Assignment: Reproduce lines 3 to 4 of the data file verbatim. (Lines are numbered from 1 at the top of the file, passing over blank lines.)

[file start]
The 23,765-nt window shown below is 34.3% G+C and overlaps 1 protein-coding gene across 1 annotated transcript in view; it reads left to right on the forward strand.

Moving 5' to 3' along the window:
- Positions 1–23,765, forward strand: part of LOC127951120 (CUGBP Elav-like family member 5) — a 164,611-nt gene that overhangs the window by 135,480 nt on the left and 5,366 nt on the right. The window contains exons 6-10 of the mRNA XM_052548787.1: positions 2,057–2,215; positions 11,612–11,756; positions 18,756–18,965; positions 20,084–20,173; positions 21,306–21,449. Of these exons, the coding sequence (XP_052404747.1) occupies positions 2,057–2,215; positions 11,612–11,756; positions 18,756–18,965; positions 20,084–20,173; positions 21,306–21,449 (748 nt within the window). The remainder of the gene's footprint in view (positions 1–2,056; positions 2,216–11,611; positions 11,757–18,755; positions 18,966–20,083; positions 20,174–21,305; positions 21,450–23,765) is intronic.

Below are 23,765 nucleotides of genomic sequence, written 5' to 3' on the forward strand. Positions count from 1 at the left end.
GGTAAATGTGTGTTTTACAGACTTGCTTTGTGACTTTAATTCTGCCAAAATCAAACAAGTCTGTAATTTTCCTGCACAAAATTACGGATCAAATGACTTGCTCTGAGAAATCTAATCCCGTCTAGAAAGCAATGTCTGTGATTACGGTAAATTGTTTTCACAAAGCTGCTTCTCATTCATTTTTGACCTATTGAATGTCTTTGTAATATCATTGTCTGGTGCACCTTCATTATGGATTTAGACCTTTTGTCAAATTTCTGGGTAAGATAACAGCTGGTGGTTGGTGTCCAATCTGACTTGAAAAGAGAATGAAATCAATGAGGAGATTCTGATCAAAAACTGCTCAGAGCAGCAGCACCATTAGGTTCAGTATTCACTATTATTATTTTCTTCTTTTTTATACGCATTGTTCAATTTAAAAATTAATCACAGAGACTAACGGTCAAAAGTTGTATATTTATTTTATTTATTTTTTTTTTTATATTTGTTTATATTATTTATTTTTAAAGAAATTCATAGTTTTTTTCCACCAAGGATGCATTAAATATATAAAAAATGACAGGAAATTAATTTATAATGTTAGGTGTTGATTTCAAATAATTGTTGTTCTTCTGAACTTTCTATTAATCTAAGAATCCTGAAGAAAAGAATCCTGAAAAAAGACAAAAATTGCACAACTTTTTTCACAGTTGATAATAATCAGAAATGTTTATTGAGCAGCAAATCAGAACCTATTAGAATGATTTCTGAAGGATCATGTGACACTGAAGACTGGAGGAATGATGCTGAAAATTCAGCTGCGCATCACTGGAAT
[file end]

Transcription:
- Positions 1–23,765, forward strand: part of LOC127951120 (CUGBP Elav-like family member 5) — a 164,611-nt gene that overhangs the window by 135,480 nt on the left and 5,366 nt on the right. The window contains exons 6-10 of the mRNA XM_052548787.1: positions 2,057–2,215; positions 11,612–11,756; positions 18,756–18,965; positions 20,084–20,173; positions 21,306–21,449. Of these exons, the coding sequence (XP_052404747.1) occupies positions 2,057–2,215; positions 11,612–11,756; positions 18,756–18,965; positions 20,084–20,173; positions 21,306–21,449 (748 nt within the window). The remainder of the gene's footprint in view (positions 1–2,056; positions 2,216–11,611; positions 11,757–18,755; positions 18,966–20,083; positions 20,174–21,305; positions 21,450–23,765) is intronic.

Below are 23,765 nucleotides of genomic sequence, written 5' to 3' on the forward strand. Positions count from 1 at the left end.